David Grann’s gripping article in the The New Yorker, “A Murder Foretold,” about the high-wire act of an international investigating commission trying to solve an unfathomably labyrinthine Guatemalan murder case while the fate of a government hangs in the balance, is a reminder that truth is much stranger than fiction.
Particularly in Guatemala, which produces so many convoluted tragedies that the master of magical fiction, Gabriel Garcia Marquez, whose 1982 novella inspired the title of Grann's piece might have hung up his Underwood had he been born in Chimaltenango rather than Colombia. (Or maybe he would had written for The New Yorker, which has drawn several times in recent years from the Guatemalan well of danger and deception for spellbinding articles.)
The story of Rodrigo Rosenberg—a widely respected corporate lawyer whose spectre rises from his own funeral via a prerecorded video, in which he accuses the Guatemalan president Àlvaro Colom of having murdered him in order to cover up his government’s corruption, followed then by the televised revelation by a UN prosecutor that Rosenberg had carefully planned, financed, and facilitated his own hit squad murder as a form of political suicide cum coup d’état—is, for but all of most jaded denizens of the deep Internet, bizarre enough.
But for followers of Guatemala, where it seems that every martyred bishop, rights advocate, or crusading journalist is assassinated twice—once by military death squads, and then by disinformation units not unlike the “love office” that Grann describes (a military intelligence bureau dedicated to dishing about opponent’s private lives) so that their executions could be rebranded as “love triangles” or black market dealings gone awry—the real kicker is that the nation heard the tangled tale and actually believed.
The government, reprieved, went back to work. Cases were brought against a dozen of Rosenberg’s consensual murder cabal, with ten convicted. The UN’s man in Guatemala, Spanish prosecutor Carlos Castresana, who headed a special investigatory commission—known as the International Commission against Impunity in Guatemala (CICIG)—to root out organized criminal gangs, was lionized.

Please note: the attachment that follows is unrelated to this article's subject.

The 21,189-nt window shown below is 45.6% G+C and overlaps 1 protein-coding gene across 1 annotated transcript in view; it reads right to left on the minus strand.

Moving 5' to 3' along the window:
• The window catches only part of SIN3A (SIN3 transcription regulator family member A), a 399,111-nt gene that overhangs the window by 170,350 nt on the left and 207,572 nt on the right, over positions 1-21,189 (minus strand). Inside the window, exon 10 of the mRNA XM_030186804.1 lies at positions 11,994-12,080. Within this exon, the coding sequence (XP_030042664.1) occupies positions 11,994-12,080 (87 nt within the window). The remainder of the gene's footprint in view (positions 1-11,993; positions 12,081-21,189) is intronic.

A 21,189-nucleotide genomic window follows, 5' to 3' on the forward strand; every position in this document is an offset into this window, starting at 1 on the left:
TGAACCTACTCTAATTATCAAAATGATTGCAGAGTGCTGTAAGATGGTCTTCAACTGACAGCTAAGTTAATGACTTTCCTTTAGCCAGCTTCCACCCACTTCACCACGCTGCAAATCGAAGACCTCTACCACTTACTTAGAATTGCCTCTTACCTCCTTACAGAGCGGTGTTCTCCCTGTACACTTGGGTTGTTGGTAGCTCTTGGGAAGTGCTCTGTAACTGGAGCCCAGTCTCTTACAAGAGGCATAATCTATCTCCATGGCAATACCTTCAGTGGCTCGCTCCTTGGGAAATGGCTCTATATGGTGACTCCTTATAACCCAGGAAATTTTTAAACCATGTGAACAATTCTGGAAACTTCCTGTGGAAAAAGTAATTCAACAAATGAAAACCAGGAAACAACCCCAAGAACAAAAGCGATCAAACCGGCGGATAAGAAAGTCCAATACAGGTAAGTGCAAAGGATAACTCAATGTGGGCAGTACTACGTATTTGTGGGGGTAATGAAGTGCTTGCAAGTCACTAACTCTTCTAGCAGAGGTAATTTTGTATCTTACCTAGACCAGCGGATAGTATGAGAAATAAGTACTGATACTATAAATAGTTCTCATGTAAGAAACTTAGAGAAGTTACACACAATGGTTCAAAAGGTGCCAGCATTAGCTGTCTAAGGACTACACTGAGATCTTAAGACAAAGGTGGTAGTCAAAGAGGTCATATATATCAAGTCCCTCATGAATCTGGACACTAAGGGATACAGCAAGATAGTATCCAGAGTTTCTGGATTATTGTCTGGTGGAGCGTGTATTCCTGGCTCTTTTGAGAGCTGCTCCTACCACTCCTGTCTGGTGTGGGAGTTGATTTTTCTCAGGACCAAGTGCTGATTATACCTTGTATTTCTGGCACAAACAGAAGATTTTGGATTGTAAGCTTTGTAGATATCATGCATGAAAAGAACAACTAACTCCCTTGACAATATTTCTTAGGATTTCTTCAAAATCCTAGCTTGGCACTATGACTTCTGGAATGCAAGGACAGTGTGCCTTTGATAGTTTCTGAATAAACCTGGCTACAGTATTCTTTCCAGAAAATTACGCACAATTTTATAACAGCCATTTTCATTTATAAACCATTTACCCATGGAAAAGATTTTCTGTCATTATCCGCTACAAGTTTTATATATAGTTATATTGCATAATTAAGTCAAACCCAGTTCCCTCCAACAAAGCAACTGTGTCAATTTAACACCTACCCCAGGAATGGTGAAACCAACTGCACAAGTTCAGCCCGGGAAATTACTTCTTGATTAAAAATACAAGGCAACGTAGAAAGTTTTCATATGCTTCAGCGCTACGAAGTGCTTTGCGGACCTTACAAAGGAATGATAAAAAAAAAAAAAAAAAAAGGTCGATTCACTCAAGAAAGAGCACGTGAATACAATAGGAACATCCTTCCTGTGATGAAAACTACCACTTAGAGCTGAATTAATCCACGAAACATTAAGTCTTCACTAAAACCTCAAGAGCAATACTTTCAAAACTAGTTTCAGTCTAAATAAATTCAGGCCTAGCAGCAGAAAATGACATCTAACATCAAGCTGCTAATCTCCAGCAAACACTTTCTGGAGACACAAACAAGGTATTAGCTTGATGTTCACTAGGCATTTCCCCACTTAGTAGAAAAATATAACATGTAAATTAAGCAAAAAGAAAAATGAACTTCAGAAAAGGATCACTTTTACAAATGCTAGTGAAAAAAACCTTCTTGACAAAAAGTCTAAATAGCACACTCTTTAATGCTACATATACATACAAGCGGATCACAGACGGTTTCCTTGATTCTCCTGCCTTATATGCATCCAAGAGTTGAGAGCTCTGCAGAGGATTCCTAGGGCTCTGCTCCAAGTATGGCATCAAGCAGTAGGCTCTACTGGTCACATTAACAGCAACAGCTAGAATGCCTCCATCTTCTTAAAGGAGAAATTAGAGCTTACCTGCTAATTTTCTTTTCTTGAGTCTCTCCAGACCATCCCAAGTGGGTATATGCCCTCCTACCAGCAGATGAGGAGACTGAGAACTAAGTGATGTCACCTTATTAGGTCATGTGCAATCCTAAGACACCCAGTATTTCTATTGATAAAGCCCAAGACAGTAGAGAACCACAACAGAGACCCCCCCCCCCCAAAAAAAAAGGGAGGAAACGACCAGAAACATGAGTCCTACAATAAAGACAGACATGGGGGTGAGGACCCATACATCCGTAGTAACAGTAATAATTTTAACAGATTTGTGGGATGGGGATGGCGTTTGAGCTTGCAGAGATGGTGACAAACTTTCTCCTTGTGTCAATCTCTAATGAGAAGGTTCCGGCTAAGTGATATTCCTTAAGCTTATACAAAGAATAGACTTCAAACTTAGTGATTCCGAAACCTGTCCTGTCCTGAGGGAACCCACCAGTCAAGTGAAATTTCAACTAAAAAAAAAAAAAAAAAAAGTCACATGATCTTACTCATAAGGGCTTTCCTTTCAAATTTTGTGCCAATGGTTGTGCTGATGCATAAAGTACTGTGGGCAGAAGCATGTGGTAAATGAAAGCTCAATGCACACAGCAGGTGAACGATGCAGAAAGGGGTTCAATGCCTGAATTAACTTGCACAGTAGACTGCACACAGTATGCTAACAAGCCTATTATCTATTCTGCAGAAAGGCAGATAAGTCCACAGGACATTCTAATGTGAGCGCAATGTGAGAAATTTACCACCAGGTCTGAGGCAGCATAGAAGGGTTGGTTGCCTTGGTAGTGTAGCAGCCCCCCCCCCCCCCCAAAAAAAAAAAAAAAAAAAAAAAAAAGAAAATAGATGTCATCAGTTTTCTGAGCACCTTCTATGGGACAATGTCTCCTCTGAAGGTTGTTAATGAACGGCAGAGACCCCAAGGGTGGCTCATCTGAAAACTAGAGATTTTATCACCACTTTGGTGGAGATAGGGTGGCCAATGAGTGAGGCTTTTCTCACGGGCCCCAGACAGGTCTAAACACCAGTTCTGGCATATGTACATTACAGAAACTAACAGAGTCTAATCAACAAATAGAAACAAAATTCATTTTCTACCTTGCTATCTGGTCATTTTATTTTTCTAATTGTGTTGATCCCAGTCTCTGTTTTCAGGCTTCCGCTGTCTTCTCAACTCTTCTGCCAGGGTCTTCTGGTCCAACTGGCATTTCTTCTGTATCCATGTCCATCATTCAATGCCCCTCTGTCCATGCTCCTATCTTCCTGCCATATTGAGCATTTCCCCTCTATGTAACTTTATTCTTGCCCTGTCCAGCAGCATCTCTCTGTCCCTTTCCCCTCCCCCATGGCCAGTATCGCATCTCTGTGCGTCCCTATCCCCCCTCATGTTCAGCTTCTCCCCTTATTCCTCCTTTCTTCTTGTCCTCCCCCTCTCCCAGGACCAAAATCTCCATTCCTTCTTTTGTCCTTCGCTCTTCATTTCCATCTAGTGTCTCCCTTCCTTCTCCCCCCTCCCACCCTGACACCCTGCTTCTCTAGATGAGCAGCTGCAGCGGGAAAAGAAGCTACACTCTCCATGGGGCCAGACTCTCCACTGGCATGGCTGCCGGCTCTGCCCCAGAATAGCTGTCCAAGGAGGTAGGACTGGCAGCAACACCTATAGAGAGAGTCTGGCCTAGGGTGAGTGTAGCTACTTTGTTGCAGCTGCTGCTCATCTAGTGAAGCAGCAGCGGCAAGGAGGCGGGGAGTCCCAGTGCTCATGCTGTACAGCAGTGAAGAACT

Fresh off his victory, Castresana participated in an Open Society panel last year to talk about his work with the commission.
But Guatemala lets few heroes linger. Not surprisingly Rosenberg, by Grann’s account a lawyer of rare integrity anguished by a deeply corrupted system, descended rather quickly from hero-martyr to a quirky footnote in a country’s tortured history—the answer to some future Jeopardy question in the “Infamous Hoaxes” category.
A bitter next act also awaited Castresana, whose investigators spared the country from a massive political crisis and credibly resolved a case so strange that even they feared that revealing its facts would further roil the troubled waters, not calm them. The “love office” tactics of an enraged right wing, combined with some self-inflicted wounds, soon put Castresana on the defensive, and when President Colom named an attorney general who, Castresana felt, was purging trustworthy staff, he abruptly resigned.
When created by the UN, CICIG was given a twofold mandate. In addition to taking on tough cases involving clandestine criminal networks, it was to carefully nurture and strengthen institutions. The Rosenberg case is a powerful example of how even in Guatemala solid investigative technique (plus a crucial bit of luck) could solve the type of case that would never—never—have been unraveled otherwise.
Yet the spectacularly journalistic narrative also points to CICIG’s unfinished business. Reliable institutions should aspire to competent results that raise few eyebrows among a public that should come to expect no less. Lawyers like Rodrigo Rosenberg should not be driven to conclude that the way to rescue the rule of law is through self destructive abuse of legal process.
CICIG’s challenge is not to be the savior of Guatemalan law enforcement but to support it. Its leadership should be less the headliners than role players in the humdrum of public safety. There will undoubtedly be more dramatics before Guatemalans are able to count on that, but when they do, even the editors of The New Yorker will surely applaud.